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Autodesk 3D Studio Max - Review

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by Aaron (subscribe)
I like to be opinionated sometimes & express my views and can be highly judgemental when I want to be..
Published March 14th 2015
From the world leader in CAD software, Autodesk have made a wonderful piece of software that's powerful which is only limited by your imagination, called 3D Studio Max. This application has been around for quite sometime and has evolved greatly since its initial release in the early 90's on the DOS platform.

If you consider yourself a creative person who has an interest for 3D animation and super realistic computer generated graphics, this is the software for you! Just like with any highly capable program, its vast amount of bells and whistles can make things feel intimidating at first, but over time you'll overcome this and focus on the essential functionality until your ready for more.

I've made a tutorial that shows how to make a basic 3D chair in just the space of 2 minutes, it gets to the point quickly and hones in only on what you need to know about at any given time, so you can feel can feel confident that you know what's going on.

It has everything you'd expect such as viewing your model from multiple views, sufficient basic manipulation tools so you can carve /extrude out your model exactly as you intended to. With some 3D programs you may feel the need to download loads of 3rd party plugins to extend its functionality, but not with 3ds max! There are countless modifiers builtin that allow for many fancy/advanced effects to be applied, such as the FDD Box modifier for a super easy to use model warping apparatus, that's much more flexible/forgiving than warping with just the absolute basic tools.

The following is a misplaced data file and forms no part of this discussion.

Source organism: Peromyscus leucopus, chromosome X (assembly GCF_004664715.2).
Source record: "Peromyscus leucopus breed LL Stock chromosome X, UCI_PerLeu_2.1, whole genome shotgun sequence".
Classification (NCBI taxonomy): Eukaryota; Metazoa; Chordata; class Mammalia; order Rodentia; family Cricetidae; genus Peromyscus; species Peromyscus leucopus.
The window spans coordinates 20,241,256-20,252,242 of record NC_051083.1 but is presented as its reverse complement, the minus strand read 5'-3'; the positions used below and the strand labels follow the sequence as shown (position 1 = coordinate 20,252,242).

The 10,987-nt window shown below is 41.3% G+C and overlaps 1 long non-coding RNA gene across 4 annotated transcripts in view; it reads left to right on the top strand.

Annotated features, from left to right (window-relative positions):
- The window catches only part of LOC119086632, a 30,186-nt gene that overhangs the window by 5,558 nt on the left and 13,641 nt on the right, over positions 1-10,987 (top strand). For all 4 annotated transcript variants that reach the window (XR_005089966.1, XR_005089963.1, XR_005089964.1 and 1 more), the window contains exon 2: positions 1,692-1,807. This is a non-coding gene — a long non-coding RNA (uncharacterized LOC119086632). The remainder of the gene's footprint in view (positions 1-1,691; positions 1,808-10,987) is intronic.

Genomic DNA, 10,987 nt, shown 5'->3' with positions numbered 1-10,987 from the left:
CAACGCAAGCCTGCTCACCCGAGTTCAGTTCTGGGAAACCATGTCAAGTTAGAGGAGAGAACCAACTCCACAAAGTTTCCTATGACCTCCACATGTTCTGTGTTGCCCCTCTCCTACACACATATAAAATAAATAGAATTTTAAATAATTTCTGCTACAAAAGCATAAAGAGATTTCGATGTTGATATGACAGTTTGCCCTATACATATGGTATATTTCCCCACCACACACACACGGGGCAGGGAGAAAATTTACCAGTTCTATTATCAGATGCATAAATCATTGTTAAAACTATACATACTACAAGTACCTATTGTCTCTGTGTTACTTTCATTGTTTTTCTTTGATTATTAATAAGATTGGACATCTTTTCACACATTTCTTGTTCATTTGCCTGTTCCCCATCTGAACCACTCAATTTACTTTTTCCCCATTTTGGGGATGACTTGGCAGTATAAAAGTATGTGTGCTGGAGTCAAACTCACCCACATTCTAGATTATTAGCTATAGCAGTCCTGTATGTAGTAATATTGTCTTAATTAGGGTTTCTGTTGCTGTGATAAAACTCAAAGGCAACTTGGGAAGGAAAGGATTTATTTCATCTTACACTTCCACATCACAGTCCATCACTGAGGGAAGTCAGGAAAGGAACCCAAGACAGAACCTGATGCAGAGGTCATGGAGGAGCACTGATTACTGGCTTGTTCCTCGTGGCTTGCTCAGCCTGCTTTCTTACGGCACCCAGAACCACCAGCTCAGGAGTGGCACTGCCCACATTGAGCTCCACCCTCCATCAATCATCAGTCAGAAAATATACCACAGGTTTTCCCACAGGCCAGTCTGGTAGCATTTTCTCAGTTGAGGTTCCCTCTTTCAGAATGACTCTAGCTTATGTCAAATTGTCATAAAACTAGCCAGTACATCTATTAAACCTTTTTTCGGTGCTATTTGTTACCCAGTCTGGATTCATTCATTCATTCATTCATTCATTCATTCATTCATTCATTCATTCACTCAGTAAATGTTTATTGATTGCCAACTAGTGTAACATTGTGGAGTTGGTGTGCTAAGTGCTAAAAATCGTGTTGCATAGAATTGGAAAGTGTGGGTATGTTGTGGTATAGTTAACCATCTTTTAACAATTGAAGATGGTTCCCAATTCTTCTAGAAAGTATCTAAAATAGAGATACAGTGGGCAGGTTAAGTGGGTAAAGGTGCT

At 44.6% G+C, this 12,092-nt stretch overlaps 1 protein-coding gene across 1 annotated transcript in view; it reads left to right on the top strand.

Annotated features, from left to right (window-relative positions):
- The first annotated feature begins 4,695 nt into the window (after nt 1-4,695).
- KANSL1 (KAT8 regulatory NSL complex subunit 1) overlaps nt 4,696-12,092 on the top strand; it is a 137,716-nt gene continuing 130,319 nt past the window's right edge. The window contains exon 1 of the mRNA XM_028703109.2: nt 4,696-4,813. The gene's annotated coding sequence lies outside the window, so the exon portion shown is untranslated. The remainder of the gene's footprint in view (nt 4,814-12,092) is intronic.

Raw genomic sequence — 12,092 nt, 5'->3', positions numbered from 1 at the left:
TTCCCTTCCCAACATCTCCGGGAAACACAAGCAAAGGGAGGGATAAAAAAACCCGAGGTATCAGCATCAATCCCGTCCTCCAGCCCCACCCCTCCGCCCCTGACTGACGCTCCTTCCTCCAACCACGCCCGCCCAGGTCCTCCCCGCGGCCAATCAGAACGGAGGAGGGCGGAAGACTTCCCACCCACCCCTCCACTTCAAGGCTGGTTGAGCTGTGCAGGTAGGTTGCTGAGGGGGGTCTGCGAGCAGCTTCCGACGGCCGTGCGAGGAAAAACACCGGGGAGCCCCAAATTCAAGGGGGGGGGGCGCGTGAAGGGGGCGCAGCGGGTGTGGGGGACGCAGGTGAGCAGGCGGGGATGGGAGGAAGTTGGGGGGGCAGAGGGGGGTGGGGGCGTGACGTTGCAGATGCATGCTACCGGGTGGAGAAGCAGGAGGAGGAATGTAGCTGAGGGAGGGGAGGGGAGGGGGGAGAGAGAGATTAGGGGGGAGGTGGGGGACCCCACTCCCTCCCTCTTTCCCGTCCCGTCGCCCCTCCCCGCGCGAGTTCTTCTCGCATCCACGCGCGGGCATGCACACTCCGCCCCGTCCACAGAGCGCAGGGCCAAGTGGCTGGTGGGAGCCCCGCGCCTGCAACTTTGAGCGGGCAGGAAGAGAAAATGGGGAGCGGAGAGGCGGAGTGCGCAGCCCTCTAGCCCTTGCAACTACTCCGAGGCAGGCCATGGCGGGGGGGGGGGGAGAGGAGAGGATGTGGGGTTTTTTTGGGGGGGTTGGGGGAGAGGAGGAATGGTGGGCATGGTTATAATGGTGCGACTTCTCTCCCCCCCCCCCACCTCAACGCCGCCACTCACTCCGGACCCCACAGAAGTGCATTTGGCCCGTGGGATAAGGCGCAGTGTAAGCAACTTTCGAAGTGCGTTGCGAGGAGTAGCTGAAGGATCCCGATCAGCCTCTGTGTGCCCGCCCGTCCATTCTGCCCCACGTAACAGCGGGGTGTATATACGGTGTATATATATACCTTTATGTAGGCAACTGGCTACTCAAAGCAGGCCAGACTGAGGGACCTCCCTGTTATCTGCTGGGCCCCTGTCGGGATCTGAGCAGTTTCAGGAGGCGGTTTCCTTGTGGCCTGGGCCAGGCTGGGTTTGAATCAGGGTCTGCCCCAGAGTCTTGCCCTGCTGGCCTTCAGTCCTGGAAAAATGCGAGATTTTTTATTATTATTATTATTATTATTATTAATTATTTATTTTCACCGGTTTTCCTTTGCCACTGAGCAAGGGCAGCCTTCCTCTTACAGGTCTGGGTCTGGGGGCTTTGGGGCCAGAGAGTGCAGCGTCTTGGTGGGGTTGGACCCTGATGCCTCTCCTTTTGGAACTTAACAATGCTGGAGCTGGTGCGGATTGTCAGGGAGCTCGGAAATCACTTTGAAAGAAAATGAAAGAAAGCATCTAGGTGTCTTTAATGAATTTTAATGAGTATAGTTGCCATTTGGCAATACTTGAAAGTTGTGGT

There's plenty of tools for character animation/rigging in its arsenal, so you can get a character modelled and walking/talking in no time. Thanks to the CAT rig which cuts out all the effort of making a custom rig, you don't have to spend hours fiddling around and instead can focus on having fun. Tools to apply looping for walk cycles are at your finger tips, as well as a tool called "the curve editor" so you can perfect the X Y Z motions and get a grasp on any issues through a side view mode.

Texturing is a breeze with the UVunwrap modifier, you just apply the philosophy of an unwrapped cube so you can create a composition of the polygon surface areas that'll have textures applied to them. This does require at least basic knowledge of Adobe Photoshop though and is one of the easier tasks to do.

Probably the easiest of everything in 3ds is the animation tools at the bottom of the screen. You essentially have key frames that are indicated by rectangles for the selected object in the time line in animation mode when enabled (the big red key). You drag the header rectangle to the desired point in time and then move your model to its new coordinates! The program then figures out how to tween the motion between A - B!

The program comes with the wonderful renderer called "mental ray" which is fairly good with decent looking capabilities, but it's not the industry standard. Things that I don't like about 3D Studio Max is its stability. It's highly advised you make several iterations of your work because files (at times) can crash and corrupt. There is an auto saving feature, but it's not worth gambling on it. Also the lack of Mac OS X support is a bummer as well which may make Maya from Autodesk as a good alternative if you can't run the Windows operating system.

There's so much more I could say about this software and below is a sample of work which I've done ENTIRELY in this program.

3DS Max Art example
3d studio max art
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